Plectranthus esculentus

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Plectranthus esculentus
Scientific classification
Kingdom: Plantae
(unranked): Angiosperms
(unranked): Eudicots
(unranked): Asterids
Order: Lamiales
Family: Lamiaceae
Genus: Plectranthus
Species: P. esculentus
Binomial name
Plectranthus esculentus
N.E.Br.
Synonyms[1]
  • Coleus coppinii Heckel
  • Coleus dazo A.Chev.
  • Coleus esculentus (N.E.Br.) G.Taylor
  • Coleus floribundus (N.E.Br.) Robyns & Lebrun nom. illeg.
  • Coleus langouassiensis A.Chev.
  • Englerastrum floribundum (N.E.Br.) T.C.E.Fr.
  • Plectranthus floribundus N.E.Br.

Plectranthus esculentus, with English common names kaffir potato,[2] and Livingstone potato,[3] is a species of plant in the dicot family Lamiaceae.[4] It is indigenous to Africa, where it is grown for its edible tubers. It is more difficult to cultivate than Plectranthus rotundifolius, but able to give greater yields. Although the crop is similar to a potato it is from the mint family but it is still quite nutritious and useful.[5] This crop can benefit many subsistence farmers since it is native, easy to grow, growing popularity in the market and quite nutritious.

Vernacular names include dazo, rizga, umbondive, tsenza.

Description[edit]

Plectranthus esculentus is a perennial dicot herb [6] that is a member of the mint family . This herb can grow to be as tall as 2 metres.[7] Some of the branches on the base bend down and grow into the ground that then can form oblong tubers, which are the fleshy underground stems.[8] These tubers are edible and nutritious, often eaten as a substitute for potato[9] or sweet potato.[10] Although they are rarely seen because the vegetative reproduction is predominant, the plant also has yellow flowers.[11] These flowers are two-lipped, and are on the short and crowded branches.[12] While the plant is in flower the stems are leafless.[13] Plectranthus esculentus has fleshy leaves, on angular stems.[14] These leaves have brown gland-dots underneath and toothed edges.[15] The tubers of this plant are quite important since that is the part of the crop that is used for sale, and farmer exchange.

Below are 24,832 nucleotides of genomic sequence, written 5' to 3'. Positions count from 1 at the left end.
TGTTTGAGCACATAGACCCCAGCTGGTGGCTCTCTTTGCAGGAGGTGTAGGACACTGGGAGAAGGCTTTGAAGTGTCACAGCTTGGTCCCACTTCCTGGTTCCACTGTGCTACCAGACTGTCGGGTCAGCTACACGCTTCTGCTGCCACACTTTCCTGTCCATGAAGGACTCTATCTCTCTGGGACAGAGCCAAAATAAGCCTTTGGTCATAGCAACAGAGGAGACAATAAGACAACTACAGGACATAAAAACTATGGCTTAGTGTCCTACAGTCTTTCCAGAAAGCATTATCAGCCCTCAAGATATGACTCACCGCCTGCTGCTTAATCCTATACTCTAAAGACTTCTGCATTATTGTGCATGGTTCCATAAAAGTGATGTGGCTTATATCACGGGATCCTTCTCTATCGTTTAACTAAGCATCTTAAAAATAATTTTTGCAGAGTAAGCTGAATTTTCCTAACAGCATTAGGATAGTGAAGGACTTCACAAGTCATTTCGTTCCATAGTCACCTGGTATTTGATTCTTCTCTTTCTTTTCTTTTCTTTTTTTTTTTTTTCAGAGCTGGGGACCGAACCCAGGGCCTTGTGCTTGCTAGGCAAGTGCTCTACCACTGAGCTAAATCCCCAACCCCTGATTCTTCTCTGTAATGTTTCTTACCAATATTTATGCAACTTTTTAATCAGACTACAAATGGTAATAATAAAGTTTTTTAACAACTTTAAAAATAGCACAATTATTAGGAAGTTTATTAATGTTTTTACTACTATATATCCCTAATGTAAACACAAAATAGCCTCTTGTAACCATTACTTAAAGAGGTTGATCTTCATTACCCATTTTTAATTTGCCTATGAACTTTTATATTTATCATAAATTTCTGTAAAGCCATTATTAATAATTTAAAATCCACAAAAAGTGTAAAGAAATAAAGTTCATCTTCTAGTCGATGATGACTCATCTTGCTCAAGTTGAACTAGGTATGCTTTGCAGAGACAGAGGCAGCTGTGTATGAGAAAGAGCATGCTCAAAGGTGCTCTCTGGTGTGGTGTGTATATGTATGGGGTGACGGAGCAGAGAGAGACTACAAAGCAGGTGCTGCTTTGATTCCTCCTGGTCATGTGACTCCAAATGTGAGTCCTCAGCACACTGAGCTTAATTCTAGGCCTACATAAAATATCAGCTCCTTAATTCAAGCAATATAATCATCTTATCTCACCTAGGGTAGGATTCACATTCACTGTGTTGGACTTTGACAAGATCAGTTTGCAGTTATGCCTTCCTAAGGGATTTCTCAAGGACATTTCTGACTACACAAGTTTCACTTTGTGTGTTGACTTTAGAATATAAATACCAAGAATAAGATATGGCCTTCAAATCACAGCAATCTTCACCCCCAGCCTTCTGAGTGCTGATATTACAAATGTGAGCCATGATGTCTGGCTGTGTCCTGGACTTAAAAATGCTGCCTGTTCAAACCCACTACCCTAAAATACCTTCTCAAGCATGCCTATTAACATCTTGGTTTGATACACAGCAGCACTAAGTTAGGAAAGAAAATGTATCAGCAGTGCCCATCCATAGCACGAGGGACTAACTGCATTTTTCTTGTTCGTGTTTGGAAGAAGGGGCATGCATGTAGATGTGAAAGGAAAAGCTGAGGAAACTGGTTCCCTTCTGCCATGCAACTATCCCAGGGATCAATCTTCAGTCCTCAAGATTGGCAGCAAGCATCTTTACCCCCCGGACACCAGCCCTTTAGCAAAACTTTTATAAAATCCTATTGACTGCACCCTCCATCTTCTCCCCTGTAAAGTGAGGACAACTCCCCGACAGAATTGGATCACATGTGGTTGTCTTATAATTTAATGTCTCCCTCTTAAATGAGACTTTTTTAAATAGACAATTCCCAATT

History, geography and ethnography[edit]

Plectranthus esculentus is indigenous to southern tropical Africa.[16] It was also first cultivated in the Upper Niger valley of the Hausaland in Nigeria and in the Central African Republic.[17] Although it is seen as a lost crop of Africa, and it was cultivated since pre-historic times, it is a crop that is still relevant today.[18] The negative perception of this native crop has decreased the cultivation.[19] But the social stigma is starting to diminish and it has started being grown for the commercial markets in Africa.[20] In French the crop’s name is pomme de terre d’Afrique.[21] In the Hausa language it is called ‘Rizga’.[22]

Growing conditions[edit]

Plectranthus esculentus is propagated from tubers as well as small axillary bulbils.[23] The tubers should be planted in the spring then harvest can occur the following autumn.[24] Plectranthus esculentus can be harvested 180–200 days after it has been planted.[25] The ideal soil to grow this tuber is a pH of 6.5-7, with an annual rainfall of 700–1100 mm.[26] The ideal photoperiod for the tubers is between 12.5 and 13 hours.[27] Plectranthus esculentus is exceptionally hardy and grown quite easily in regions without frost.[28]

Genetic stocks[edit]

The Millennium Seed Bank Project has stored 6 seed collections and the germination testing has been successful.[29] The seeds are dried, packaged and kept at below zero temperature in a seed vault.[30]

Consumption and use[edit]

The tubers of Plectranthus esculentus are often used as a substitute for a potato [31] or sweet potato.[32] Directly after cultivation it can be boiled or roasted.[33] The stems have been used to sweeten gruel (porridge).[34] The leaves can be cooked in sauces as well.[35] Plectranthus esculentus has been said to help with digestive problems also used to treat stomach ache and abdominal pain.[36] It has also been used as anthelminthics.[37]

Nutritional information[edit]

The fleshy underground stems, the tubers are the part of the plant that is consumed.[38] This tuber crop is considered to be superior to other tuber crops in terms of its food value.[39] In 100g there is:[40]

  • Crude protein level: 13 g
  • Total lipids: 0.6 g
  • Total carbohydrates 80 g
  • Calcium 140 mg
  • Iron 50 mg
  • Vitamin A 0.17 mg

It is rich in carbohydrates, vitamin A, minerals,[41] and essential amino acids.[42] Plectranthus esculentus has contributed significantly to rural diets.[43]